Parents are the third leg of the stool for educational success. How are you ensuring that parents stay involved and maintain access to information around what students are learning?
Transparency in parent-teacher communication is significant in ensuring parents are active members of the school community and curriculum. Keeping parents updated on the curriculum taught each week (through weekly updates, digital classroom posts, letters home, etc.) is crucial because it allows parents the opportunity to understand what their student is learning in the classroom. This empowers parents to become active participants in their child's education, rather than passive observers. As teachers, it is imperative that we understand the significance of having these parents' children in our classrooms all day. We must value the trust that parents place in us and maintain clear communication to sustain the relationships we build with our students and their families.
In light of Adult Education and Family Literacy week, what activities would you recommend families engage in at home to further promote reading, writing, and communication skills? What resources are available that can help families?
To further promote reading, writing, and communication skills at home I would suggest that parents actively read with their students. By this, I mean that you are not only sitting and reading aloud with your child, but asking them questions about the text, modeling intonation, maintaining engagement, and emphasizing the importance of the text you are reading. Reading out loud to your child holds such an impact not only on their view of reading and literacy, but on the relationships you build with them as well. Check with your local schools to see what reading programs are available and recommended within your county. Aside from this, I would also recommend visiting your local library, bookstore, or even seeking different online reading resources such as Epic!, Scholastic, the International Children's Library, and iStory Books to name a few. Limit screen time and encourage and participate in active discussion with your child. So much of our world now revolves around a digital mindset, and communication has taken a toll as a result. In terms of writing, encourage your student to write pen-to-paper and keep a journal, or even write letters! The importance of writing on paper is often pushed aside, but it is a crucial skill for students to maintain as they grow and develop into more rigorous academic content.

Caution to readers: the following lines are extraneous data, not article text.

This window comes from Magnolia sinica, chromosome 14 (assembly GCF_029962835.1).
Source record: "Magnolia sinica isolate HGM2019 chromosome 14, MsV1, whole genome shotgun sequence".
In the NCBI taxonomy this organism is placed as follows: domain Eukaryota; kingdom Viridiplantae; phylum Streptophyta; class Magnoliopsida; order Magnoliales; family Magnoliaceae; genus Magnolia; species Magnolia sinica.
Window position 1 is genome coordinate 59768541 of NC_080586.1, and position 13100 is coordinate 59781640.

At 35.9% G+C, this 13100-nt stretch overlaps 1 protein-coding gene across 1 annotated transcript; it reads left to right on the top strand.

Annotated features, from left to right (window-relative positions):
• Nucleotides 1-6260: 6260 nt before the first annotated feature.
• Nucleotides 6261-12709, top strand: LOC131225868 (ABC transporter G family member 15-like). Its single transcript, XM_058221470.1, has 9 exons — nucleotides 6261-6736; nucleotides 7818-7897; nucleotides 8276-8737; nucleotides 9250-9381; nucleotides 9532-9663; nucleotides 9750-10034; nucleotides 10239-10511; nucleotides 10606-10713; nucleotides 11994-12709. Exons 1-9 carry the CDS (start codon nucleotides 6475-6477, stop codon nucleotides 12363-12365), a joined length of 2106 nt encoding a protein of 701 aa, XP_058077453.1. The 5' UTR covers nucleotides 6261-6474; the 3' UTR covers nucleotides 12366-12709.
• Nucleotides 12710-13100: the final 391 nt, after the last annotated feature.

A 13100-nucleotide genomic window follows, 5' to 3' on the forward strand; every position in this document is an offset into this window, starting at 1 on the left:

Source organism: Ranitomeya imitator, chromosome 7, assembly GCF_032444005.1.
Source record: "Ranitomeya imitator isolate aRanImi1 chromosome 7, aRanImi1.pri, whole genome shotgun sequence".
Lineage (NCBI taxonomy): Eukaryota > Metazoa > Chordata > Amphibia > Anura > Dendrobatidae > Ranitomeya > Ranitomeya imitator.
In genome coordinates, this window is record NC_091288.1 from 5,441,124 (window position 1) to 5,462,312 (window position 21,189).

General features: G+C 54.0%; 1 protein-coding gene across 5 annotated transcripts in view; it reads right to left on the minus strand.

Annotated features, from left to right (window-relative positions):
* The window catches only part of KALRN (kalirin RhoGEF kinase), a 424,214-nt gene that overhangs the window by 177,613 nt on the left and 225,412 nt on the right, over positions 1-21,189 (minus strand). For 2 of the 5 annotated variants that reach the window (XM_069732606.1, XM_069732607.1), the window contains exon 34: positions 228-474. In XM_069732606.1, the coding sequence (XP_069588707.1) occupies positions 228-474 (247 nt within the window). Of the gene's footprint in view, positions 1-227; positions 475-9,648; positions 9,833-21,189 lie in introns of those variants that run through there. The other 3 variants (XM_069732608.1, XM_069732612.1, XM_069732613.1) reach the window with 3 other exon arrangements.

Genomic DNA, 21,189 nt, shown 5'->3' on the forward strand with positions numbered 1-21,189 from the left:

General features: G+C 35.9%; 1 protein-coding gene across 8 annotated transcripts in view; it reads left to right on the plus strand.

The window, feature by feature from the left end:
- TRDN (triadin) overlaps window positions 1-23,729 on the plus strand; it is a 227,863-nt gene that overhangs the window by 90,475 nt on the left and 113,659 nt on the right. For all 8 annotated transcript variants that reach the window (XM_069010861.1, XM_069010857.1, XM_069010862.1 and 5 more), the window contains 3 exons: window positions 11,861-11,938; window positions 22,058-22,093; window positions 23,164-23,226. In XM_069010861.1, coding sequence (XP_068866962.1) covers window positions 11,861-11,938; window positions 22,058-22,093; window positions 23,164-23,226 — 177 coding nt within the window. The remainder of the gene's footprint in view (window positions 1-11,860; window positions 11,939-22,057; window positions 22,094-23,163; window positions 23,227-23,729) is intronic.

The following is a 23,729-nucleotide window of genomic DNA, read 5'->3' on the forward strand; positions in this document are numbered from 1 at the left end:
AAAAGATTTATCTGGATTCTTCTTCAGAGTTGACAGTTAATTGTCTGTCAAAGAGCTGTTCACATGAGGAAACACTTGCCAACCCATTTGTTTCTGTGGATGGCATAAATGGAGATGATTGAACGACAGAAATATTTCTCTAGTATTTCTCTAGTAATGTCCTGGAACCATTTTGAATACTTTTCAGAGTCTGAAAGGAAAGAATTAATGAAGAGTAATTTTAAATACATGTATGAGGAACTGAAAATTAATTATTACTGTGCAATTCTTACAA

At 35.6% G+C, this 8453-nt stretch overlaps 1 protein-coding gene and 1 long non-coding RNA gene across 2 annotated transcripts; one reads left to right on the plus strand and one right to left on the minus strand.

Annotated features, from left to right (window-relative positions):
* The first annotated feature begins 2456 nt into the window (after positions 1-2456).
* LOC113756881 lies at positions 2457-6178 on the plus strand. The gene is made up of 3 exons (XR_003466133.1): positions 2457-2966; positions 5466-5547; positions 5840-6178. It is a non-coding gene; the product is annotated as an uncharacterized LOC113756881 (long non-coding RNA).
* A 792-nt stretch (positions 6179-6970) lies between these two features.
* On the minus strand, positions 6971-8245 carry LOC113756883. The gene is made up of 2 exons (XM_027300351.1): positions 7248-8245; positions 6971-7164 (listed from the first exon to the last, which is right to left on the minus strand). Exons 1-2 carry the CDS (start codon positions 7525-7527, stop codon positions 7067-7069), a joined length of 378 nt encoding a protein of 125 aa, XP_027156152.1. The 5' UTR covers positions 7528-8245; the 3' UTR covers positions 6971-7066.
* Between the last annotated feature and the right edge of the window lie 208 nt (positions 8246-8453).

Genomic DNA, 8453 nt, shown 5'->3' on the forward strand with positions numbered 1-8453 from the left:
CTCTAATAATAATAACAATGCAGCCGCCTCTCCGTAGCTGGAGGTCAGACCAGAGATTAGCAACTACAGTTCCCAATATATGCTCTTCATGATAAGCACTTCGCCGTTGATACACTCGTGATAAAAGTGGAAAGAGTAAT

About Gabriela Chambers
Born and raised in Fairfax County, Virginia, Gabriela lived with her father, mother, and brother in McLean. She grew up speaking Spanish and English at home, as her mother is Puerto Rican. She attended The Langley School in Mclean and went on to graduate high school from Stone Ridge School of the Sacred Heart in Bethesda, Maryland. She continued her education at Virginia Tech to earn a B.S. in Human Development and a minor in Classical studies.
During college she began working at a summer camp in Northern Virginia, and eventually became the assistant camp director. At the camp she worked with children from a variety of age groups and solidified her love of working with kids. In her junior year of college, she began substitute teaching at a parochial school in Silver Spring, Maryland. From then on, she knew that she wanted to become an elementary school teacher. To follow her passion, she attended graduate school to earn a Masters in the Arts of Education with a major in Curriculum and Instruction from Virginia Tech. She now gets to do what she loves- working as a fourth-grade teacher in Blacksburg, Virginia.